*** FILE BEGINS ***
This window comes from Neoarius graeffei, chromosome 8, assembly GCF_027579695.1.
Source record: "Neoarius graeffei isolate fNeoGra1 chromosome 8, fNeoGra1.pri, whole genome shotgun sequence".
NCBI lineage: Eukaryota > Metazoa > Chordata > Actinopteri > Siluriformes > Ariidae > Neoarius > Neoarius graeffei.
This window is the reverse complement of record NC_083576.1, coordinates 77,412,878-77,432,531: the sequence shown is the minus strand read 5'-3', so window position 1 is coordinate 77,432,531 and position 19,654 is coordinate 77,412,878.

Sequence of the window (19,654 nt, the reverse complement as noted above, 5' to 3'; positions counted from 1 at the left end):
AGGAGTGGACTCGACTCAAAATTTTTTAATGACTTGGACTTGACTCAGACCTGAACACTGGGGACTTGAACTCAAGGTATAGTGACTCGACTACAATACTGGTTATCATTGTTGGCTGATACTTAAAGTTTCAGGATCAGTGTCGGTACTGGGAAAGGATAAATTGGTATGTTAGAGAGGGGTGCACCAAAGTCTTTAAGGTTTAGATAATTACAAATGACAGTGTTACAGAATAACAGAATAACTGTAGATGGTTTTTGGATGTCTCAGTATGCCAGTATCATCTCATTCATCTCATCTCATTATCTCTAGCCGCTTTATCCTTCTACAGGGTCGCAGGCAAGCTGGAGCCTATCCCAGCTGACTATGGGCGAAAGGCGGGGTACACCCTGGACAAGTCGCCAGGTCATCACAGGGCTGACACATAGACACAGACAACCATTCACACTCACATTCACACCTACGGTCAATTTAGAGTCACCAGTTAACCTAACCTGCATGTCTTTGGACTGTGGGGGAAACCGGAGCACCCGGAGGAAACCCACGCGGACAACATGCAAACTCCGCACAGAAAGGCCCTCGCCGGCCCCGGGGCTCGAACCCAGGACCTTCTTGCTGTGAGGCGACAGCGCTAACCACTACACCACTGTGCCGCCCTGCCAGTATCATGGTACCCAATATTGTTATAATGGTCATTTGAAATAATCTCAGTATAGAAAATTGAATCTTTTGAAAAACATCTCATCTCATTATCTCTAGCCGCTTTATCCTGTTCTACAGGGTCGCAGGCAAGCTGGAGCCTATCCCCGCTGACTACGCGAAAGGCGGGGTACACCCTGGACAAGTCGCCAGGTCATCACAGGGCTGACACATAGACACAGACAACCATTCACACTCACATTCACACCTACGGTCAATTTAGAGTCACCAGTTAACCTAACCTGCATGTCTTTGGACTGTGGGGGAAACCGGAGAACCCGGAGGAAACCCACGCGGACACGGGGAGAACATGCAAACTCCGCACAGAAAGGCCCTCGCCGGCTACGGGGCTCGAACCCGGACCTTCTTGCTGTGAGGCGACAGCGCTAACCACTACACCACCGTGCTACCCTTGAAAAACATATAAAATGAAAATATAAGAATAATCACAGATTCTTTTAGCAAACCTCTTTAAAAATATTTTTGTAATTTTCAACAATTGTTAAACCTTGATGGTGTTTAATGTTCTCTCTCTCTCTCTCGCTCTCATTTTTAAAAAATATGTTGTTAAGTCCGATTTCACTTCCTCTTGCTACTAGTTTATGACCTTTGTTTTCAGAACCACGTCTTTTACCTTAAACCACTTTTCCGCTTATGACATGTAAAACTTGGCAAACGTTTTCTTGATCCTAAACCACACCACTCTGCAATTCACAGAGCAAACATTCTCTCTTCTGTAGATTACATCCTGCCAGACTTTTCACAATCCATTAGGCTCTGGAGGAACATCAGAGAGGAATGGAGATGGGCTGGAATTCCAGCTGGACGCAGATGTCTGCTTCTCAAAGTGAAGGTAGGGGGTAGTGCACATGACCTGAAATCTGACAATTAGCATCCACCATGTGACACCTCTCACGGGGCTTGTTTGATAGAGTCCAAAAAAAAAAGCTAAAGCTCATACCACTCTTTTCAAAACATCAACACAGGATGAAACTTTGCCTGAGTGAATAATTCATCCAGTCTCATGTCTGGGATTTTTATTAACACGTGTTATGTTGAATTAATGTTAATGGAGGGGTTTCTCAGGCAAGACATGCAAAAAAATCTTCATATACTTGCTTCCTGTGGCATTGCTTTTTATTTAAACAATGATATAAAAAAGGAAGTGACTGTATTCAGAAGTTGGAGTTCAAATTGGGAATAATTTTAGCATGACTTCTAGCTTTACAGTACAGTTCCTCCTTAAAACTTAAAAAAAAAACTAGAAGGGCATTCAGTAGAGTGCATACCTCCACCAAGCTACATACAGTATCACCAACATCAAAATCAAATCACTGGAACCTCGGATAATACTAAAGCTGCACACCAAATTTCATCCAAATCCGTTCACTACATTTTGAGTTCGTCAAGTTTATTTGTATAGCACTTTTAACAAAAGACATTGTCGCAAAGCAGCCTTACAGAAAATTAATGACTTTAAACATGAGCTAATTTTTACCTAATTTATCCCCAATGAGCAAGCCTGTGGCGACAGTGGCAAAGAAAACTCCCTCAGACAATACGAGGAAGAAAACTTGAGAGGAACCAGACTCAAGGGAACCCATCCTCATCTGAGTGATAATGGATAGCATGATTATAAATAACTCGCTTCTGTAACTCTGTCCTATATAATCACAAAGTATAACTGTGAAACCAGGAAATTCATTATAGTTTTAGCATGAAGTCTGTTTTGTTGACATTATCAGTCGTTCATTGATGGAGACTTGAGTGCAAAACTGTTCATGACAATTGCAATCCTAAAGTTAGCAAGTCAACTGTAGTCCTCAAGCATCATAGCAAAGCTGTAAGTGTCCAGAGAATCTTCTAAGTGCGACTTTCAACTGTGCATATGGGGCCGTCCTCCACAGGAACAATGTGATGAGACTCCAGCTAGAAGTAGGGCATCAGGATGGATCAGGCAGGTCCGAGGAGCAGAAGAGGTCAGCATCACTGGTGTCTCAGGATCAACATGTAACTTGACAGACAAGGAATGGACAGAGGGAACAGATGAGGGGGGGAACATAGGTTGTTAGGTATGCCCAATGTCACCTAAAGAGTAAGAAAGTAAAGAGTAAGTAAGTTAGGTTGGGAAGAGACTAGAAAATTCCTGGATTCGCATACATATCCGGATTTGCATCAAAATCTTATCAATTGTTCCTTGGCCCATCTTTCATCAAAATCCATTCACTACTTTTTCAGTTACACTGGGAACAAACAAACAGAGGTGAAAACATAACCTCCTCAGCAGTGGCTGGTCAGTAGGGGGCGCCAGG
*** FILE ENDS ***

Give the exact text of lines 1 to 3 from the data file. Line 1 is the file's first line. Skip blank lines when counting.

This window comes from Neoarius graeffei, chromosome 8, assembly GCF_027579695.1.
Source record: "Neoarius graeffei isolate fNeoGra1 chromosome 8, fNeoGra1.pri, whole genome shotgun sequence".
NCBI lineage: Eukaryota > Metazoa > Chordata > Actinopteri > Siluriformes > Ariidae > Neoarius > Neoarius graeffei.